Pendragon's protracted battle for its smaller rival Reg Vardy finally appeared to nearing the end of the road yesterday after the Swiss investment bank UBS relented and sold its 17.88 per cent stake in the car dealership.
Earlier this week, a Mexican stand-off appeared to be developing between bidder and bank, which felt the 900p per share on offer too mean.
UBS's proprietary trading desk wanted more, and could have derailed plans to delist Vardy had it refused to sell. Pendragon would also have been prevented from stripping out all the costs savings expected from the deal.
Had Pendragon folded and stumped up more for UBS's stake, it would have been forced to make the same offer to all Vardy shareholders, costing as much as £33m extra. However UBS agreed to sell all its Vardy shares - more than 10 million - at 900p, pocketing a healthy profit in the process.
Pendragon controls about 73 per cent of Vardy shares, and expects to have the 75 per cent required to delist the firm by the end of the week. By the end of next week, it expects to breach the 90 per cent necessary to force out the remaining minority shareholders.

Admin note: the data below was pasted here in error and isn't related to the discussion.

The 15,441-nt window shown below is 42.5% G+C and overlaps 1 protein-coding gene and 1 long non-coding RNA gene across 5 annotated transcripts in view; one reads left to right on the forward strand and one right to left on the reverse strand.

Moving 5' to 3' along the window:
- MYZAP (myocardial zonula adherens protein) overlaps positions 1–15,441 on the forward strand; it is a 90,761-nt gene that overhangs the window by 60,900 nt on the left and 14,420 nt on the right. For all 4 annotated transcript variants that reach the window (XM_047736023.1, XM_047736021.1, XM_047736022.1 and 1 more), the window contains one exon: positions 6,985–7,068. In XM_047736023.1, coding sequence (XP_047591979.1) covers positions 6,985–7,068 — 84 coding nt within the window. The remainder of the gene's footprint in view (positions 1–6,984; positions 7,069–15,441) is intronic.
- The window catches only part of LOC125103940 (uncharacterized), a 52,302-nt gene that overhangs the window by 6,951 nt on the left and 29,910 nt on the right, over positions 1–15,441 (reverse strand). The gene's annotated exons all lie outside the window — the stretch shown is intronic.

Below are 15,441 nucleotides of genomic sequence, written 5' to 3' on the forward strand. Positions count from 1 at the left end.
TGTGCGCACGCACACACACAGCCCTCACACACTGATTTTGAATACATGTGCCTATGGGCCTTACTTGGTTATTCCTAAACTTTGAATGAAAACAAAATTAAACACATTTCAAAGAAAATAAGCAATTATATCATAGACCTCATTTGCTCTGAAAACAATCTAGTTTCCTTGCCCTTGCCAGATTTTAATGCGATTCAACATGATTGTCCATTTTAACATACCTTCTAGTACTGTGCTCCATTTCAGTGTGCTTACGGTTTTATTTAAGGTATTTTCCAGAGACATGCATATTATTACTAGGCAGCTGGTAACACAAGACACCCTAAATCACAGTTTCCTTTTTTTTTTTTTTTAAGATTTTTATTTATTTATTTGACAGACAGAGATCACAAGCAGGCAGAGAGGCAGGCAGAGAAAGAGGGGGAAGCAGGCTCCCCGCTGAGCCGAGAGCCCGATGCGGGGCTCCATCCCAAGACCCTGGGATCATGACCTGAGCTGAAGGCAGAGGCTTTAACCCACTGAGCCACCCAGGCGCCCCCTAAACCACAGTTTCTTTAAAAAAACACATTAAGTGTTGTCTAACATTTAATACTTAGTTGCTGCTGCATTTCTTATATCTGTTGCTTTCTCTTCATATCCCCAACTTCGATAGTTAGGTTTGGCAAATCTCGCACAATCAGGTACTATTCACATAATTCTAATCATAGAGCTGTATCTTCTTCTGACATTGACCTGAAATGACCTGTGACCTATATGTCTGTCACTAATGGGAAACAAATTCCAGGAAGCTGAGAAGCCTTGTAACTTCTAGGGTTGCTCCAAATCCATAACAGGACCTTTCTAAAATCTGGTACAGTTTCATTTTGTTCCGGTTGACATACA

Two hedge funds, RAB Capital and Trafalgar Asset Management, are thought still to control 6.5 per cent of Vardy. After the Vardy deal, Pendragon is likely to turn its attention towards another dealership, Lookers.
The Takeover Panel has given Pendragon until 10 March to table a formal offer for Lookers or walk away for six months. Pendragon has approached Lookers about a possible three-way merger with itself and Vardy, but that ambition appears optimistic at the indicated level.Reuse content